The fruits of the saw palmetto are highly enriched with fatty acids and phytosterols, and extracts of the fruits have been the subject of intensive research for the treatment of urinary tract problems.
Historical use of saw palmetto can be traced in the Americas to the Mayans who used it as a tonic, and to the Seminoles who took the berries as an expectorant and antiseptic.
Saw palmetto was listed in the United States Pharmacopeia from 1906 to 1917, and in the National Formulary from 1926 to 1950. Saw palmetto extract is a licensed product in several European countries.
Beta-Sitosterol is the active plant sterol ingredient found initially in saw palmetto berries. Saw Palmetto itself contains a small amount of beta-sitosterol in comparison to the amount of beta-sitiosterol that is made available by manufacturers of beta-sitosterol. It is said that the amount of saw palmetto capsules required to achieve 300 mg of Beta-sitosterol would be in the hundreds.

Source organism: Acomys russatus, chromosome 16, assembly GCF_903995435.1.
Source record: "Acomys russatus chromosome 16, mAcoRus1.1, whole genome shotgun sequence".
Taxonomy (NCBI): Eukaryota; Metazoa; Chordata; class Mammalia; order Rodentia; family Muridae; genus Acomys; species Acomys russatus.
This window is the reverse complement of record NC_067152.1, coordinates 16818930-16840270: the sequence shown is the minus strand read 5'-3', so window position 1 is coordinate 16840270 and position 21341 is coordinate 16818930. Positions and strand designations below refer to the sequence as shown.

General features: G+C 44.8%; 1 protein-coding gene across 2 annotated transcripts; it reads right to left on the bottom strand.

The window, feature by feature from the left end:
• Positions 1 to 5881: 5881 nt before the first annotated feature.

Saw palmetto is not an effective remedy for enlarged prostate based upon information published by: Bent S, Kane C, et al. "Saw palmetto for benign prostatic hyperplasia." New England Journal of Medicine, 2006; 354:557-66.
From: ABC News
By: SIRI E. NILSSON
February 8, 2006
"Saw palmetto, an over-the-counter herbal therapy used by more than 2 million men for symptoms of an enlarged prostate, may be no more effective than a placebo, according to a study published in this week's issue of The New England Journal of Medicine.
The study followed 225 men who had moderate-to-severe symptoms of an enlarged prostate, also known as benign prostatic hyperplasia, or BPH. Half of the men were given saw palmetto extract twice a day, and half were given an inactive medication, or placebo.
At the end of one year, the men taking saw palmetto showed no significant improvement in their symptoms, nor did the placebo group."
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